"There was a view of him as a hero, wandering Canada and the swamps of the Gulf, wandering out west in awe of redwoods, bringing the news to the rest of the world. If I knew anything about him it was that version, and that’s why I had never cared, honestly: the Johnny Appleseed, the hero, the public intellectual, the starry-eyed man at rest in nature. Was that not bullshit? Some American propaganda about the woods? Yes. But what I noted in the book, and why I cared now, was the desperation in his life, the way he seemed to both flee and return to his greatest fears. Had he been less confused in his youth, or even as a grown man, we wouldn’t know John Muir at all. He would have been too normal."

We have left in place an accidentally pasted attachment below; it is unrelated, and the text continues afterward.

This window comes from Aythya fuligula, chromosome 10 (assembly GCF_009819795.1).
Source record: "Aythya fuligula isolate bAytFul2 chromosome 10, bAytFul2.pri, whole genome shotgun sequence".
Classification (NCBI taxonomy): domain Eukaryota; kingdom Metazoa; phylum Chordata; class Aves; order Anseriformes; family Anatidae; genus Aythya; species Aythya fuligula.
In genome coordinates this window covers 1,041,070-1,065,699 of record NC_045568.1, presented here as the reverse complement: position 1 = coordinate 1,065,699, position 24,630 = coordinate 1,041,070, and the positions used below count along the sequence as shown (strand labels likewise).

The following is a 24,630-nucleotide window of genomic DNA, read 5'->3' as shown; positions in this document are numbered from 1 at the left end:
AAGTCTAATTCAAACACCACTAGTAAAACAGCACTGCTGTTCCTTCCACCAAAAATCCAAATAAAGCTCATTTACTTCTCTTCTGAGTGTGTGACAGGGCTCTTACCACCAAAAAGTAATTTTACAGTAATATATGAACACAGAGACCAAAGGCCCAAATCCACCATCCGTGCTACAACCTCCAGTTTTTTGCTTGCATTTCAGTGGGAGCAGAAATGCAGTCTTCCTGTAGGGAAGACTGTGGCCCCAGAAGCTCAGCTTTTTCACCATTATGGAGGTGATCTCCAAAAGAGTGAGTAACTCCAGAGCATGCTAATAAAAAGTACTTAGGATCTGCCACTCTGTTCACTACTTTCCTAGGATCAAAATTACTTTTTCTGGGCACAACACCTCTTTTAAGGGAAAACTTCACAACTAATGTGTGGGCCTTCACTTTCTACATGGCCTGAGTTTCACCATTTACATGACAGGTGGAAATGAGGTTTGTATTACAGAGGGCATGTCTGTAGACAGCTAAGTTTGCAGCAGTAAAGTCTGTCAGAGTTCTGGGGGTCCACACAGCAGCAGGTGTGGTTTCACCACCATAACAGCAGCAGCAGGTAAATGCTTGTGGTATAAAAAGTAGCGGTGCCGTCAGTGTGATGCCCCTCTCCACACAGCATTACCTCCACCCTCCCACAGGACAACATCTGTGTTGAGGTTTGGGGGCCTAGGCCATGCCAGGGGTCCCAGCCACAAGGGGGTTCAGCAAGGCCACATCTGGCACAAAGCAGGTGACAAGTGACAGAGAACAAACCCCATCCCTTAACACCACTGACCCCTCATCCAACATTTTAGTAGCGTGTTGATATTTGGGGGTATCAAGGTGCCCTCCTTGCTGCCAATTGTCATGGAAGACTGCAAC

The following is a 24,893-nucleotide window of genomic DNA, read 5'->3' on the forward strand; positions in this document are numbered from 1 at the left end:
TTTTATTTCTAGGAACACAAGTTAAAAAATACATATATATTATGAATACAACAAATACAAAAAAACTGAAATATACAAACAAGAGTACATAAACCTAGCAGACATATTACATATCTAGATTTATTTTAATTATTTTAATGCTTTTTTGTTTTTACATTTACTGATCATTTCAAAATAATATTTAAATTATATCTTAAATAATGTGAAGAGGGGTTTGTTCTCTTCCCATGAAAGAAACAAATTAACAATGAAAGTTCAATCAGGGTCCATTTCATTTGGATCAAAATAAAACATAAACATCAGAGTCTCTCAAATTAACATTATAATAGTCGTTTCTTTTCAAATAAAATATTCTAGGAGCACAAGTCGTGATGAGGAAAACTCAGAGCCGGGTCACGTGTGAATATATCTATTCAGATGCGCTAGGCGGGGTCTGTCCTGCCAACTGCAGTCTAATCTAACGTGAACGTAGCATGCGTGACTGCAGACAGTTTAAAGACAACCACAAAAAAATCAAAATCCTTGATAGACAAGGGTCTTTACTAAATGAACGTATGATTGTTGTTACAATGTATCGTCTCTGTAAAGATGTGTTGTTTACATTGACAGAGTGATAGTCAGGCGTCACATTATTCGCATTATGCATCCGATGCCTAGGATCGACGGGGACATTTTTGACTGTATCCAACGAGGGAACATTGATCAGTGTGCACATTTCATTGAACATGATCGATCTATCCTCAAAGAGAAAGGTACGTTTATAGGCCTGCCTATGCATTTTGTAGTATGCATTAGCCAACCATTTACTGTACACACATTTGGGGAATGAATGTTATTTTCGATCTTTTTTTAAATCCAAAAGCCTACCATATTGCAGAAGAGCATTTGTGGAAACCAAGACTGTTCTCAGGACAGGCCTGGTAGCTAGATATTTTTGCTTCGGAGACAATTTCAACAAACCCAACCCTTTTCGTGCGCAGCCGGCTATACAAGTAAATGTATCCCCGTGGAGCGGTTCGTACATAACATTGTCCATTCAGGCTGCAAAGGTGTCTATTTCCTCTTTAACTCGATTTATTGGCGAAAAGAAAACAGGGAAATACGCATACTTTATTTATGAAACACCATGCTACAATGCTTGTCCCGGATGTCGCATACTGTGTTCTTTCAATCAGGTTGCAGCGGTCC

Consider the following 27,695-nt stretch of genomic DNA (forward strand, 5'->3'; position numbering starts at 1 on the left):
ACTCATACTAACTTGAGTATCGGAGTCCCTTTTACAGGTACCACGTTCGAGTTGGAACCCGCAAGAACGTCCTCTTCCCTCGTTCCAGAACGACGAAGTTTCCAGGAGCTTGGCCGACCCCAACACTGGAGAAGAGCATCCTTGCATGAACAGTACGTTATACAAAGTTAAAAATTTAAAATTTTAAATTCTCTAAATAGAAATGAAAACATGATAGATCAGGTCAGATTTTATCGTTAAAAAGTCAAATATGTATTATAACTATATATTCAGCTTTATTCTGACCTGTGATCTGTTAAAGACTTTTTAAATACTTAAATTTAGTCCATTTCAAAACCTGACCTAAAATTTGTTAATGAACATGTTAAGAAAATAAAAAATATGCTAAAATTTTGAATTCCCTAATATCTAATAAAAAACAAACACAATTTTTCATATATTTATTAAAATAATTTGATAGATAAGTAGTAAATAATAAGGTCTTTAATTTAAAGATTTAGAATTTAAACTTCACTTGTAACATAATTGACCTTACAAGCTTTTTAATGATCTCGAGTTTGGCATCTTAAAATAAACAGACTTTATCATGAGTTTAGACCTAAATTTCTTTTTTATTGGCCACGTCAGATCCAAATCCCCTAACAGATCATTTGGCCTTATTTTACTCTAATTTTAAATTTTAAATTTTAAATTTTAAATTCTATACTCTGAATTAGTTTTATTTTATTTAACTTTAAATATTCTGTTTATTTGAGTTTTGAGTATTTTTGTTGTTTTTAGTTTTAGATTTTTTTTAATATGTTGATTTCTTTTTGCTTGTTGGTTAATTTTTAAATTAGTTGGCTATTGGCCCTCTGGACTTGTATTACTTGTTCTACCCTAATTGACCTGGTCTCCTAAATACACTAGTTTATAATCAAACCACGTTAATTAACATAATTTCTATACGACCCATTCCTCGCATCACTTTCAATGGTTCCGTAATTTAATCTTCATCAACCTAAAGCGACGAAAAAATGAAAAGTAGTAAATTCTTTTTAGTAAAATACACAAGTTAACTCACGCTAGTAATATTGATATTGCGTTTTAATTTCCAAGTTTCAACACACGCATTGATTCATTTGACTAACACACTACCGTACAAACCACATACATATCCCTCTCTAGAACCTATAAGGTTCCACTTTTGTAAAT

— Patrick Somerville, This Bright River